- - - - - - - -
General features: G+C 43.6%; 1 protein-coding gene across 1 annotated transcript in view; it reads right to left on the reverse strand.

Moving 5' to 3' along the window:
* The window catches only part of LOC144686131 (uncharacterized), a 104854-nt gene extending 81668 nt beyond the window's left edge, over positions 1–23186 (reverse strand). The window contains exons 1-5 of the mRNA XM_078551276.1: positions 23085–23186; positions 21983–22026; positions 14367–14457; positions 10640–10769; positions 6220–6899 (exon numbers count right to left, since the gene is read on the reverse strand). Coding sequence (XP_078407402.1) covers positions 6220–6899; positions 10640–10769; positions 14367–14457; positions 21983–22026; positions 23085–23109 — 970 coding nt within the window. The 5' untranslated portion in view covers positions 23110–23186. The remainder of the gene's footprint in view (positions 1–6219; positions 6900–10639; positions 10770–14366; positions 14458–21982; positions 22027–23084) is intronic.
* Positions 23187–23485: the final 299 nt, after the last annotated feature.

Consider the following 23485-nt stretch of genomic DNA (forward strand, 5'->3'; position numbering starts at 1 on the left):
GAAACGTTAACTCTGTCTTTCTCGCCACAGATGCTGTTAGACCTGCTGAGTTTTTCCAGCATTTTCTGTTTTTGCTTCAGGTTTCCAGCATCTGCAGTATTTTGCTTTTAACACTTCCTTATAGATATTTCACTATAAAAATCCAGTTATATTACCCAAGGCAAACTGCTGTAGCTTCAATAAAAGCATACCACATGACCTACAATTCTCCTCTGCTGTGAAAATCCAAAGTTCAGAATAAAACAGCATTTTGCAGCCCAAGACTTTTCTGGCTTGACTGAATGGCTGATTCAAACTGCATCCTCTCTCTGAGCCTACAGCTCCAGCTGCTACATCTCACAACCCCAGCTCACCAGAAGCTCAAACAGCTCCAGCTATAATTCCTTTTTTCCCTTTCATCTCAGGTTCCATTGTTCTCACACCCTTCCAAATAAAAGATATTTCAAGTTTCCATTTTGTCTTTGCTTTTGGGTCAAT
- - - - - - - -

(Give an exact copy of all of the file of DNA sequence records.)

General features: G+C 43.6%; 1 protein-coding gene across 1 annotated transcript in view; it reads right to left on the reverse strand.

Moving 5' to 3' along the window:
* The window catches only part of LOC144686131 (uncharacterized), a 104854-nt gene extending 81668 nt beyond the window's left edge, over positions 1–23186 (reverse strand). The window contains exons 1-5 of the mRNA XM_078551276.1: positions 23085–23186; positions 21983–22026; positions 14367–14457; positions 10640–10769; positions 6220–6899 (exon numbers count right to left, since the gene is read on the reverse strand). Coding sequence (XP_078407402.1) covers positions 6220–6899; positions 10640–10769; positions 14367–14457; positions 21983–22026; positions 23085–23109 — 970 coding nt within the window. The 5' untranslated portion in view covers positions 23110–23186. The remainder of the gene's footprint in view (positions 1–6219; positions 6900–10639; positions 10770–14366; positions 14458–21982; positions 22027–23084) is intronic.
* Positions 23187–23485: the final 299 nt, after the last annotated feature.

Consider the following 23485-nt stretch of genomic DNA (forward strand, 5'->3'; position numbering starts at 1 on the left):
GAAACGTTAACTCTGTCTTTCTCGCCACAGATGCTGTTAGACCTGCTGAGTTTTTCCAGCATTTTCTGTTTTTGCTTCAGGTTTCCAGCATCTGCAGTATTTTGCTTTTAACACTTCCTTATAGATATTTCACTATAAAAATCCAGTTATATTACCCAAGGCAAACTGCTGTAGCTTCAATAAAAGCATACCACATGACCTACAATTCTCCTCTGCTGTGAAAATCCAAAGTTCAGAATAAAACAGCATTTTGCAGCCCAAGACTTTTCTGGCTTGACTGAATGGCTGATTCAAACTGCATCCTCTCTCTGAGCCTACAGCTCCAGCTGCTACATCTCACAACCCCAGCTCACCAGAAGCTCAAACAGCTCCAGCTATAATTCCTTTTTTCCCTTTCATCTCAGGTTCCATTGTTCTCACACCCTTCCAAATAAAAGATATTTCAAGTTTCCATTTTGTCTTTGCTTTTGGGTCAAT